The Apostle Paul provides the Corinthians with a clear diagnostic about the causes of division among the people of God in the church, calling them to greater unity. And the letter clarifies the role of church leaders in restoring this unity in the church. Paul addresses the way that they became divided into factions according to the teachers they followed. He urges them to be united in and around Christ.
What I mean is this: One of you says, “I follow Paul;” another, “I follow Apollos;” another, “I follow Cephas;” still another, “I follow Christ.” Is Christ divided? Was Paul crucified for you? Were you baptized in the name of Paul? (1 Cor. 1:12–13 NIV)
Paul reminds them that all the apostles are vessels to bear the gospel of Christ, which is the indivisible foundation. When we choose to follow Christ, we choose him to be the first and not others, and if he is the first in the lives of all his followers, then his followers can be united in him. According to the biblical text, unity faces many challenges and maintaining it requires great persistence. There will always be different opinions, but rather than giving them priority, we should look to Christ first. Thus, unity can be achieved despite the differences.
Paul himself, though he persistently called for unity, did not remain silent when he disagreed with Peter’s positions. We find him arguing with Peter, who forced Gentiles to Judaize while he himself ate with Gentiles (Galatians 2:11–19). For Paul, Christ is the basis of faith, not the Jewish law. He presented the truth without hesitation, realizing that truth could not be compromised, even if it meant disagreeing with Peter. You might think that, after such an uneasy confrontation, the two apostles would have parted ways. Indeed, hurt feelings have wrecked many a relationship. But Peter was able to see Christ in Paul, and the truth that he represented. So much so that, in one of his letters, he praised Paul’s writings, saying: “just as our dear brother Paul also wrote you with the wisdom that God gave him” (2 Peter 3:15). This incident between the two apostles reflects a difference in opinion, but later unfolds into consensus on the truth and preserves unity in the body of Christ.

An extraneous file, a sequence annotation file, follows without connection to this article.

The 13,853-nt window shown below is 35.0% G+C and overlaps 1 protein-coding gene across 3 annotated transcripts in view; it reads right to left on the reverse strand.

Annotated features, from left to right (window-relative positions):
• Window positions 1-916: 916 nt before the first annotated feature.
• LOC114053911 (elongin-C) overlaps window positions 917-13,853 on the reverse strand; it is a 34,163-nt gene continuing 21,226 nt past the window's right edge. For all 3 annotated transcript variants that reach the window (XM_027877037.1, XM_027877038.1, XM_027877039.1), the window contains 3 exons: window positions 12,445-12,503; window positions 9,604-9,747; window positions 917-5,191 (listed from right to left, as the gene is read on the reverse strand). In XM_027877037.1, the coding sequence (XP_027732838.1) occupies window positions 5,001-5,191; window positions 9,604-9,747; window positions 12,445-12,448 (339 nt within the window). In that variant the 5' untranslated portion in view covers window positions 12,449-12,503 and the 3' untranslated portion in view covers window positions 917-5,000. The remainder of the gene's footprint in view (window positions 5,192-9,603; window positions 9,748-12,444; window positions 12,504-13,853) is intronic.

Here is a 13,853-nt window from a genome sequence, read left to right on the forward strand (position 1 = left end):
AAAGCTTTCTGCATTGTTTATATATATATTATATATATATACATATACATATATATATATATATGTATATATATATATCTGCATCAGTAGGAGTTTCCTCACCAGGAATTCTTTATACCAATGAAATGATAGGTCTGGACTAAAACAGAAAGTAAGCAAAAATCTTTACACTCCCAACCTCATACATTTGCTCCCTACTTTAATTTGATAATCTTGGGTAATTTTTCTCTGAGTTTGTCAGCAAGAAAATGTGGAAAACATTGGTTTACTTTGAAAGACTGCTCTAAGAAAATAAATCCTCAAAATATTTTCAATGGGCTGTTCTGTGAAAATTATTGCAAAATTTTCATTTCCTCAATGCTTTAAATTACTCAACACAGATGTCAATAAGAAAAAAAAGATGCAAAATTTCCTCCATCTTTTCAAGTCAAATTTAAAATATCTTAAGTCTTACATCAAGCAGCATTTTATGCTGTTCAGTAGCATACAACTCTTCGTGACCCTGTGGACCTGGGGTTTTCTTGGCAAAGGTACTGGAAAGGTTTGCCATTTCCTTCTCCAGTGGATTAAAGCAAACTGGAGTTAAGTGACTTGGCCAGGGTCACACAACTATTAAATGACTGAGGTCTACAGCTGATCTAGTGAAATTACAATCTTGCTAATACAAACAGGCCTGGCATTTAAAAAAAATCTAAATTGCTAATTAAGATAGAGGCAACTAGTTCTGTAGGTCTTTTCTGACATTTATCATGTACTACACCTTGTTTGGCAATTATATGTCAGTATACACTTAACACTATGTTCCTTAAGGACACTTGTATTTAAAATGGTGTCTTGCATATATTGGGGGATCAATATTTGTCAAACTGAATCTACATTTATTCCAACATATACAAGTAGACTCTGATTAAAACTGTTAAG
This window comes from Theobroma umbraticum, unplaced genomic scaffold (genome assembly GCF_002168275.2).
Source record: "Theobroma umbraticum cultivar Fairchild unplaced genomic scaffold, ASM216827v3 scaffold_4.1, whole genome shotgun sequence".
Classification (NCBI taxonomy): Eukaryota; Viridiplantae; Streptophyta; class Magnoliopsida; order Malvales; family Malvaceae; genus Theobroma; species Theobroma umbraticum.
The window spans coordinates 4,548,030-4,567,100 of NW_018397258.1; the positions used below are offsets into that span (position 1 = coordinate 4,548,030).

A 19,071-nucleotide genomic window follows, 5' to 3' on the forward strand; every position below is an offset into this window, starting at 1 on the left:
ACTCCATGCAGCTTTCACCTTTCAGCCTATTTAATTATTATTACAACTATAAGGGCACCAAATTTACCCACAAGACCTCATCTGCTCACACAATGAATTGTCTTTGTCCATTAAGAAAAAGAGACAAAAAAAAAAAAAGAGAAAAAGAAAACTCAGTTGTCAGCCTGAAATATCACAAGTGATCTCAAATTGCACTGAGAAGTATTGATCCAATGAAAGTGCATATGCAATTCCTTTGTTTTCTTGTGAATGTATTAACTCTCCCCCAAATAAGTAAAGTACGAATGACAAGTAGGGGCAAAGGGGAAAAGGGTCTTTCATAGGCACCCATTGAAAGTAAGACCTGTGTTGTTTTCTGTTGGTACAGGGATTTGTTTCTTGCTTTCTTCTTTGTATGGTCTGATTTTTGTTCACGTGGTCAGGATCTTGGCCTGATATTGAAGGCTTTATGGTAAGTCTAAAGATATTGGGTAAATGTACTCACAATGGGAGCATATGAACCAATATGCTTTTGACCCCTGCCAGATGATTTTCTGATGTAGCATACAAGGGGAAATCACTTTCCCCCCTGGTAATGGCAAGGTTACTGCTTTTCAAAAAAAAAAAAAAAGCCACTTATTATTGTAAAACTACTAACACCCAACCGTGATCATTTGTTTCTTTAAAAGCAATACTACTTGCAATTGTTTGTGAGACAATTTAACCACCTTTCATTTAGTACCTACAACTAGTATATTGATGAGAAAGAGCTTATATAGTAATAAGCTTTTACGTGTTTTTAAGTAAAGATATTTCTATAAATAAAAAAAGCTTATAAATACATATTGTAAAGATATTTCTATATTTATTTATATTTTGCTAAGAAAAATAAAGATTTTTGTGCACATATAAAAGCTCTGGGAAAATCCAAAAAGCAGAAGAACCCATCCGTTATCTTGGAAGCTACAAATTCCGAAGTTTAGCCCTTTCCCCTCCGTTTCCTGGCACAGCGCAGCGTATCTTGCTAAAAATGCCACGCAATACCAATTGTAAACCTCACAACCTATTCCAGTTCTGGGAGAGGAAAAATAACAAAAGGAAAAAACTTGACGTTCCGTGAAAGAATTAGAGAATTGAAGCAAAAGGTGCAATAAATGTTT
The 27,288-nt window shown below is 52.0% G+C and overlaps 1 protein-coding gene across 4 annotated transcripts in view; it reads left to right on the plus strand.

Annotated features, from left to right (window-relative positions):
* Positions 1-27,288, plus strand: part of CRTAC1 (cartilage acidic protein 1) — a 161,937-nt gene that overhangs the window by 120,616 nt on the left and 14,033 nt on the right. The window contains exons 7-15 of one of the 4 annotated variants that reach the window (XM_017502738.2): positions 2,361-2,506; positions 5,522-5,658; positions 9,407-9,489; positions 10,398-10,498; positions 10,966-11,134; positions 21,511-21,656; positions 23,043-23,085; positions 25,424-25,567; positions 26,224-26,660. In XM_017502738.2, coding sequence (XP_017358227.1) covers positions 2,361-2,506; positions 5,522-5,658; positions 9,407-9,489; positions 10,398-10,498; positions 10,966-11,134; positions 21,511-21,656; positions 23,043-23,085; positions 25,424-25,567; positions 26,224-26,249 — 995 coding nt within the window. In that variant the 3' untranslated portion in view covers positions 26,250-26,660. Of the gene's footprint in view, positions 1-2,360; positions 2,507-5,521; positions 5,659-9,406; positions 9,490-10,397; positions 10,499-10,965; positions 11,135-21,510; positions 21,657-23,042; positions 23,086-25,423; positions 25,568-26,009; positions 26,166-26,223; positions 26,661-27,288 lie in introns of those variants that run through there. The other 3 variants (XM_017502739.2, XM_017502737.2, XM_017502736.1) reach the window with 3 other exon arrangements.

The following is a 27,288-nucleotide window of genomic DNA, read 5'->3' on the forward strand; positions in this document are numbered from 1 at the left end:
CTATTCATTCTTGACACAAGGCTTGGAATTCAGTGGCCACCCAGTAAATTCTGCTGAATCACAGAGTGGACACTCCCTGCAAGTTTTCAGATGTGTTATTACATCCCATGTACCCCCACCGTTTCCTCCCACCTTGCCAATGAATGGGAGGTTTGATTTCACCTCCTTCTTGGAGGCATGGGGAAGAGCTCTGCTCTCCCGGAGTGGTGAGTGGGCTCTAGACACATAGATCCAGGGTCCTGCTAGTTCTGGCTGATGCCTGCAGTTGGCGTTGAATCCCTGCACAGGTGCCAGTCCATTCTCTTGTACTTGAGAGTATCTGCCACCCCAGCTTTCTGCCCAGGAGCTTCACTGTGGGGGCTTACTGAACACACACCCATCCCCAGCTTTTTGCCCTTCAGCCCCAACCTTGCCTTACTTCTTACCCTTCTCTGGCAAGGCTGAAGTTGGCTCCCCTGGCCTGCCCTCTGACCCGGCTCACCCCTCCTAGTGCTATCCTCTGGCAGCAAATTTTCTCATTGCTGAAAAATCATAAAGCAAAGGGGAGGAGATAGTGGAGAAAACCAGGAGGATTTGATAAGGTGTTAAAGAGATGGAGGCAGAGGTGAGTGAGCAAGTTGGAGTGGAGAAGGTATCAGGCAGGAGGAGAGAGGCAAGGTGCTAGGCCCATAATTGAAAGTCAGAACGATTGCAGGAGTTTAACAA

What we learn is that it is not sinful to have different viewpoints and to express them appropriately. We should not refrain from expressing our perspectives, so long as we can maintain unity. Though we may legitimately argue,
Disagreements can cause a lot of grief between people, but they can also lead to discoveries and new thinking patterns. So share your ideas openly while constantly listening to others, and always seek the best outcome from any exchange with others.
If Rabih were not a translator and the Distributed Learning Program Lead at ABTS he would be an architect designing buildings with style.
Fantastic my friend. This is right on! I could not agree with you more.
If I may add this for believers in Christ everywhere, what is the grid through which we look at life and issues? If it is not the Scriptures, we are bound “ to be tossed here and there by waves, and carries about by every wind of doctrine, by the trickery of men, by craftiness in deceitful scheming…”as the Apostle puts it in Ephesians 4:14.
Thank you, Kamel for your comment. We should bide in God’s word and allow it to form and transform our attitudes and interactions with people.
Thanks, Rabih. I share your frustration. I found that Facebook negatively impacted my view of others for two reasons. I used to get upset when people wrote/shared ridiculous things, and I’d get angry when people I look up to didn’t write/share about things that I felt were noteworthy. In both cases, I didn’t have the right to confront people, but I ended up judging them in my heart.
I think part of the problem with social media, and Facebook in particular, is that there’s no agreement on how to use it or how to interpret messages posted there (we need special hermeneutics for that obscure genre). Some people take it seriously and post meaningful stuff, but their message is devalued because of some of the comments and the engagement that follows. On the other hand, some people use FB to blow off steam or gain followers/influence, but they rub people the wrong way and end up causing tension and annoying readers. All in all, I personally found that Facebook causes more harm than good, and that’s why I stopped accessing it more than a year ago. I didn’t deactivate my account because I occasionally use FB to communicate with people, and because I have a lot of memories captured in photos I am tagged in.
p.s. I haven’t shun social media. I am on Twitter 🙂
Thank you, Elias for sharing your experience with FB and the way it impacted your view of others. I have often wrote serious posts on which people commented cynically. That have made me consider refraining from posting. However I always ask myself the question should we, followers of Christ, shun social media or be present there as salt and light in that virtual world of corruption and darkness?